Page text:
Broadholme Beauty Apple Trees have a lot going for them. They were bred in the village of Broadholme by the wonderfully named Henry Lovely in about 1995 when he was 90 and had been blind for 40 years. Broadholme Beauty apples are remarkably high in pectin which make them excellent for diabetics. Actually they are just good to eat as they are sweet and juicy straight off the tree. Interestingly this is also a dual purpose apple in that it is a cracking cooker and because of its sweetness it can be prepared without adding sugar. It holds its shape nicely and so Broadholme Beauty is a particularly good baking apple. The apples are green and flush orange-red when ripe. They keep fairly well and most unusually for an apple with storage potential they have a remarkably thin, almost translucent skin.
Like all apples, Malus domestica Broadholme Beauty is happiest planted in a sunny open spot, away from frost pockets with other apples planted nearby that will aid pollination. For suitable partners you can browse our full range of apple trees here.
Because of its uses as a cooking apple as well as an eater, Broadholme Beauty would be a sensible member of any mixed orchard especially as it is a well behaved, disease resistant tree. The tree is quite upright and so will work well in a smaller garden. As with all apples, their lovely blossom is very attractive to bees and looks fantastic in spring.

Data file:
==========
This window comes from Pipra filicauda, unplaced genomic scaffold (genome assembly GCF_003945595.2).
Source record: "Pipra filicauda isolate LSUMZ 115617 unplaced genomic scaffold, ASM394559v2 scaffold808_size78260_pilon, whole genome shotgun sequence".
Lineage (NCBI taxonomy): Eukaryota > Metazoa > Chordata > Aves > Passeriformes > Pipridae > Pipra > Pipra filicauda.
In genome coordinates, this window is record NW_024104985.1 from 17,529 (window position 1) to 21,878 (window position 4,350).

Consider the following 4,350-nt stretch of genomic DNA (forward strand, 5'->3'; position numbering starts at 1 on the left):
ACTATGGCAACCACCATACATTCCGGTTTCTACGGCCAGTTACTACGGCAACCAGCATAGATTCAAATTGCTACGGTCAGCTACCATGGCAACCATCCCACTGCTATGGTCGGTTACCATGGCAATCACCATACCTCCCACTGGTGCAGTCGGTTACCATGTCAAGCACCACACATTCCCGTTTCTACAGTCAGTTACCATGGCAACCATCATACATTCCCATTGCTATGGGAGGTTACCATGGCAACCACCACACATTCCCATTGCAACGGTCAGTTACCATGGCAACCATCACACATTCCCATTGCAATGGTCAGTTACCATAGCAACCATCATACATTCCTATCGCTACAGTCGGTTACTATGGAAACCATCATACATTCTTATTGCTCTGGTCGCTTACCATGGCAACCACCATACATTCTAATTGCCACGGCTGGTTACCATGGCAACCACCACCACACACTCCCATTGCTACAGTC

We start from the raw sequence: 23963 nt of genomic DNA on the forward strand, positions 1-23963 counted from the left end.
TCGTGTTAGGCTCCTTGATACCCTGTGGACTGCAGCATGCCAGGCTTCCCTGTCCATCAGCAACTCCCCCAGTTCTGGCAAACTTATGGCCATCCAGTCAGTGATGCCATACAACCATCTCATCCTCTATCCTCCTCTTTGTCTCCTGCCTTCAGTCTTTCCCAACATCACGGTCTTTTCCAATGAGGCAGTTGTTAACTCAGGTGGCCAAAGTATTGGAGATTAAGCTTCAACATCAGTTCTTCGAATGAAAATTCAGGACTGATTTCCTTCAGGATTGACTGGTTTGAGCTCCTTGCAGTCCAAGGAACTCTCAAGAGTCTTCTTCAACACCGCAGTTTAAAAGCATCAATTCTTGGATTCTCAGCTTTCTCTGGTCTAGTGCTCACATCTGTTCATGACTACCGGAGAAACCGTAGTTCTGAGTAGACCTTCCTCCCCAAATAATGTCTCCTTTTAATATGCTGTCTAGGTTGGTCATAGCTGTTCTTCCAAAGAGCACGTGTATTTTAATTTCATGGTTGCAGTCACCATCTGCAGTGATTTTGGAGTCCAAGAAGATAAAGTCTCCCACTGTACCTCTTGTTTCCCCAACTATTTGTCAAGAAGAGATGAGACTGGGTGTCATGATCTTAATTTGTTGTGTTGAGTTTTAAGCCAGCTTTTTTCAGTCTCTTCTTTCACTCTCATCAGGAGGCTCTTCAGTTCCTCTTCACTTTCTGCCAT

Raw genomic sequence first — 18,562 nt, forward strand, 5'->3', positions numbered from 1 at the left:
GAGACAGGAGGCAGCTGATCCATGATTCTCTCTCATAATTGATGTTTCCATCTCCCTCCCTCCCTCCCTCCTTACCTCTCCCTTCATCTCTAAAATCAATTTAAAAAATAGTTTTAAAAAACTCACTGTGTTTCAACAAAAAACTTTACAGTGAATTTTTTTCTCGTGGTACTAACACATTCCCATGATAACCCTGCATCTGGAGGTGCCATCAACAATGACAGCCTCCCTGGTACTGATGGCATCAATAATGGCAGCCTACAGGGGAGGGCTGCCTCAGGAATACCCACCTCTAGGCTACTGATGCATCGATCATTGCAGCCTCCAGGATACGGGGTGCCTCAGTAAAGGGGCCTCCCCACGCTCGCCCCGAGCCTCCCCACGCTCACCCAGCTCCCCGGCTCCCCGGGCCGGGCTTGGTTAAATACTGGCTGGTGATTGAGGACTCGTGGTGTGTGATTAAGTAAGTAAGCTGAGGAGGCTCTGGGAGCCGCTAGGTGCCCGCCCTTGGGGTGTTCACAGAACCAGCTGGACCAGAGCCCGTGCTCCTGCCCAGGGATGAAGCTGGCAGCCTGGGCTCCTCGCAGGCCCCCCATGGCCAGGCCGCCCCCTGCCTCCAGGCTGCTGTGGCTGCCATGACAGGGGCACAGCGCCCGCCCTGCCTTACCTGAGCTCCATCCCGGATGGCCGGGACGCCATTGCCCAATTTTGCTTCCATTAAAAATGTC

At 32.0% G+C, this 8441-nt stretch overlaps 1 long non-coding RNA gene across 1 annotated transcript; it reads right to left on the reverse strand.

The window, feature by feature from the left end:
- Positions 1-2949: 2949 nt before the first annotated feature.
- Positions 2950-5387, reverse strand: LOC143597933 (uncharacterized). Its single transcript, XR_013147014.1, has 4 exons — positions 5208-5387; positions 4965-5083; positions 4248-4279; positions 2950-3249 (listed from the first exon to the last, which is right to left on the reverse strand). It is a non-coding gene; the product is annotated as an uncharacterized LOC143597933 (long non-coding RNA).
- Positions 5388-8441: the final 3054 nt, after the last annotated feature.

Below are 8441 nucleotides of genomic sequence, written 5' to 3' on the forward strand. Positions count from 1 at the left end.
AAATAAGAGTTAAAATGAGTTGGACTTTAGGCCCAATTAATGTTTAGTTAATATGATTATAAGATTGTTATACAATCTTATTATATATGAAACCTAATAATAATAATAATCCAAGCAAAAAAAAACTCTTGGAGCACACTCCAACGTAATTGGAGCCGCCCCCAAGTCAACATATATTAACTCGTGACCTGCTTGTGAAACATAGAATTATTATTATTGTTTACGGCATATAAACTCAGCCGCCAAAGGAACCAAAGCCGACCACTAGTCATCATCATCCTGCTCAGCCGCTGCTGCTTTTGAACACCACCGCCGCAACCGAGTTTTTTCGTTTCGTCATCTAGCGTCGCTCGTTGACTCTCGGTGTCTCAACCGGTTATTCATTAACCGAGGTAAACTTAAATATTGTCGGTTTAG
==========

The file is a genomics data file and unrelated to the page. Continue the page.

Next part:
Look out for: Apple trees can be susceptible to canker; as a preventative measure add a dressing of lime on planting and try to prune only in dry weather.
Our fruit trees are delivered in up to 3 shapes and you can also buy selected apple trees as ready made cordons.
Maiden: This unbranched tree is the smallest starting size. You can train maidens into espaliers and cordons.
Cordon: Broadholme Beauty trees are spur bearers, so are suitable for cordons & espaliers.
Bush: This is a style of freestanding tree with a short trunk of about 60cms. It will grow to about 3 metres tall.
Half-Standard: This is a freestanding style that will grow into a full sized, "normal" apple tree, about 4 metres tall.